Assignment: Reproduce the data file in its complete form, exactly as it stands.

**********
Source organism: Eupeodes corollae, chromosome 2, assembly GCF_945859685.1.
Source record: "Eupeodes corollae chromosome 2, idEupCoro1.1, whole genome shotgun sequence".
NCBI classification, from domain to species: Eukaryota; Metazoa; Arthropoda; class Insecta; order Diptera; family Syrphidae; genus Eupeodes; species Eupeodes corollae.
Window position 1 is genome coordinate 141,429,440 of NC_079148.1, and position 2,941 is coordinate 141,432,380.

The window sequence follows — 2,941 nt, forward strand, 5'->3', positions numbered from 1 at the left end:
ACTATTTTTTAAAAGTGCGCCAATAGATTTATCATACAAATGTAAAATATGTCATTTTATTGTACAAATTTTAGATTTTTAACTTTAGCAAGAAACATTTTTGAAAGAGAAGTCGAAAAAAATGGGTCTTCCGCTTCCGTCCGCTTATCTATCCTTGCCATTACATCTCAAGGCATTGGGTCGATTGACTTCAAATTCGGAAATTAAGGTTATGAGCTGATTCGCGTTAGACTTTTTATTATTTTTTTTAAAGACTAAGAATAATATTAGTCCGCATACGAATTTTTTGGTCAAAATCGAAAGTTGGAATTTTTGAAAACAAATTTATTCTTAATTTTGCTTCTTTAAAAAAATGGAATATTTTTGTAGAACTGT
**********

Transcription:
Source organism: Eupeodes corollae, chromosome 2, assembly GCF_945859685.1.
Source record: "Eupeodes corollae chromosome 2, idEupCoro1.1, whole genome shotgun sequence".
NCBI classification, from domain to species: Eukaryota; Metazoa; Arthropoda; class Insecta; order Diptera; family Syrphidae; genus Eupeodes; species Eupeodes corollae.
Window position 1 is genome coordinate 141,429,440 of NC_079148.1, and position 2,941 is coordinate 141,432,380.

The window sequence follows — 2,941 nt, forward strand, 5'->3', positions numbered from 1 at the left end:
ACTATTTTTTAAAAGTGCGCCAATAGATTTATCATACAAATGTAAAATATGTCATTTTATTGTACAAATTTTAGATTTTTAACTTTAGCAAGAAACATTTTTGAAAGAGAAGTCGAAAAAAATGGGTCTTCCGCTTCCGTCCGCTTATCTATCCTTGCCATTACATCTCAAGGCATTGGGTCGATTGACTTCAAATTCGGAAATTAAGGTTATGAGCTGATTCGCGTTAGACTTTTTATTATTTTTTTTAAAGACTAAGAATAATATTAGTCCGCATACGAATTTTTTGGTCAAAATCGAAAGTTGGAATTTTTGAAAACAAATTTATTCTTAATTTTGCTTCTTTAAAAAAATGGAATATTTTTGTAGAACTGT